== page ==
The Death of Distance, or How Facebook is Killing Romance / by Dan Mayer

A generation of humans are coming of age who have never experienced analogue love. This is sad.

At least it seems sad to me. I sound like one of those dudes nursing a pathological devotion to vinyl records when everything first started coming out on CD. That sort of fixation can be an indulgence. But we’ve sacrificed something meaningful on our way to having open access to everyone all the time across twenty different modes of digital interaction. In an era when we are all expected to be at least minimally available for our entire waking lives, intimacy has taken on a different flavor. Gone are those moments of desperation, real or imagined, where we had to stuff all of our ardent feeling into that plastic telephone mouthpiece.

There are adults among us who have never had to sneak downstairs to the living room of their parents’ house at two in the morning to call a verboten girlfriend. They have never had to wait for a sibling to get off the phone before trying to arrange a date. Even the dates themselves are now entangled in digital effluvia. You are never alone in a car with a love interest, even if you’re parked somewhere distant, looking at the city lights. You remain tethered to the broader context of your life by the phone in your pocket.

I can think of three occasions from my own personal history where I had to beg for forgiveness from a pay phone. Relationships were at stake, timing was bad. It was shitty, and inconvenient, and required me to pull over and get out of my car, but I was in love and there was something about that wired connection that was romantic. You only had so many quarters in your pocket, and that meant a finite number of minutes in which to state your case. It was precisely these limitations — the time constraints, the reliance on faulty payphones, the street noise — that made those moments powerful. It made the distance itself into something you could physically feel, like a weight dragging at your heart. Almost.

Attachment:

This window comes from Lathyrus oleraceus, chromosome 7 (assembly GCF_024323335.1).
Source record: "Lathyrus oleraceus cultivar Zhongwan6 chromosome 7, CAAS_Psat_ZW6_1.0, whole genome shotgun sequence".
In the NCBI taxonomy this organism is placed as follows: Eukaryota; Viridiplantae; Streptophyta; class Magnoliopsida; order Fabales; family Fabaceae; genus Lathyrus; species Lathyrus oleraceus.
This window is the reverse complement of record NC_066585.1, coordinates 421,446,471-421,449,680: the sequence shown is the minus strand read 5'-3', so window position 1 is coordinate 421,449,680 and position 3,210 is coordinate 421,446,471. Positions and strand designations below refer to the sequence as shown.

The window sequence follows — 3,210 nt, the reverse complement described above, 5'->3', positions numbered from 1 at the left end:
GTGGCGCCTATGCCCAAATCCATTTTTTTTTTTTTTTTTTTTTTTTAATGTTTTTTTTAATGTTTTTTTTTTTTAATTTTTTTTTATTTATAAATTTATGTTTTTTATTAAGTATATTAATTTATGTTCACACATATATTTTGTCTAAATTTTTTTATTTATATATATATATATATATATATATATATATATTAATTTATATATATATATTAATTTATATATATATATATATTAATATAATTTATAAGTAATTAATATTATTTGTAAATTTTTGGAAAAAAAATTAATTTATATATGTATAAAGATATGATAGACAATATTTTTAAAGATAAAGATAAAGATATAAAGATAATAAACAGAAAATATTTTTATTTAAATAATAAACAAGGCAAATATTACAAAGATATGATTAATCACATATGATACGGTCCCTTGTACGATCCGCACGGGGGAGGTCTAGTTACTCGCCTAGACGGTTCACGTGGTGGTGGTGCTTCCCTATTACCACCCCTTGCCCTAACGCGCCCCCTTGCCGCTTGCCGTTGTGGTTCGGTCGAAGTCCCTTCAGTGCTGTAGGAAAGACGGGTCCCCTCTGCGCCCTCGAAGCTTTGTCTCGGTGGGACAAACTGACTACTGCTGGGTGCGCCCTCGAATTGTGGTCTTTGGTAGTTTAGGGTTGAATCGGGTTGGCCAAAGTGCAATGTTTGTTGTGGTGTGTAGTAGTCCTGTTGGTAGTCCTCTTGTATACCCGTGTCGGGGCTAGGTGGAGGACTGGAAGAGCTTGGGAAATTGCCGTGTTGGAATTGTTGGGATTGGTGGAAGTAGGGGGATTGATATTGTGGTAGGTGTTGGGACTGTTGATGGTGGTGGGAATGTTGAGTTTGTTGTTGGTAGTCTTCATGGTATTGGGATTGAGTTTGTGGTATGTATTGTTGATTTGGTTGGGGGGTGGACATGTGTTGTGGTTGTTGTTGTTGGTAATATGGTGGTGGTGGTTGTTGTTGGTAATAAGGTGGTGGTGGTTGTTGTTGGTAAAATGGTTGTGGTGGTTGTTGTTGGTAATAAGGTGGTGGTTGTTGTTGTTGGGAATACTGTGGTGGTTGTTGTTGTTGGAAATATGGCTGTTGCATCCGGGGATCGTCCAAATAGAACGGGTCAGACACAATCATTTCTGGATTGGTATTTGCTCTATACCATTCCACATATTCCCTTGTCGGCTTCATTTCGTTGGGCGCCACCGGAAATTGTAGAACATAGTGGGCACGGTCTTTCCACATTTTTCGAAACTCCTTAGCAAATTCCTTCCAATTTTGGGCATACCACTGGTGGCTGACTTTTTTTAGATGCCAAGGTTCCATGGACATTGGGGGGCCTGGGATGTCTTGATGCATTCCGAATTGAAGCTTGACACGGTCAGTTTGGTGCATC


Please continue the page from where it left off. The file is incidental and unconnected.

Now the reverse is true; distance is barely noticeable when you have constant access to someone, and intimacy is what happens when you turn your phone all the way off.

Even then, device screen strangely dark, you know that the texts, DMs, IMs, emails, and all the rest are still accumulating. You can feel the obligation to check your various inboxes like the perpetual intrusion it is, a stopwatch that never stops.  As we liberated ourselves from the wire sticking out of a wall in our parents’ kitchens, we have abandoned the meaning of inaccessibility. That means we have also abandoned the meaning of access, and the emotional payload of proximity.

We never have to wait to express a thought. It pops into your head, you catapult it into the ether immediately, knowing that it will arrive at the targeted inbox. We can talk to each other and see each other’s faces wherever we go. You (and your goddamned pets) are digitally embedded in the daily existence of everyone that you care about. Yes, we are brought closer by all of this. But it is an easy closeness. Does that make it less…intense? Less valuable? Less intimate?

Maybe our great-great-grandparents thought something similar when phones began showing up in every house and people forgot about writing letters. Perhaps they mourned the extraordinary potency of a thought carefully composed and made physical on a sheet of paper. I guess this is something that happens to some of us as we get older and the world refuses to remain bounded by the limits of our comfort and understanding.

Does every generation experience love and loss as fully as the last? They must. But maybe our great-great-grandparents were right, and maybe I am, too. We might be trading something away with every technological leap, something that we won’t even have the bandwidth to miss.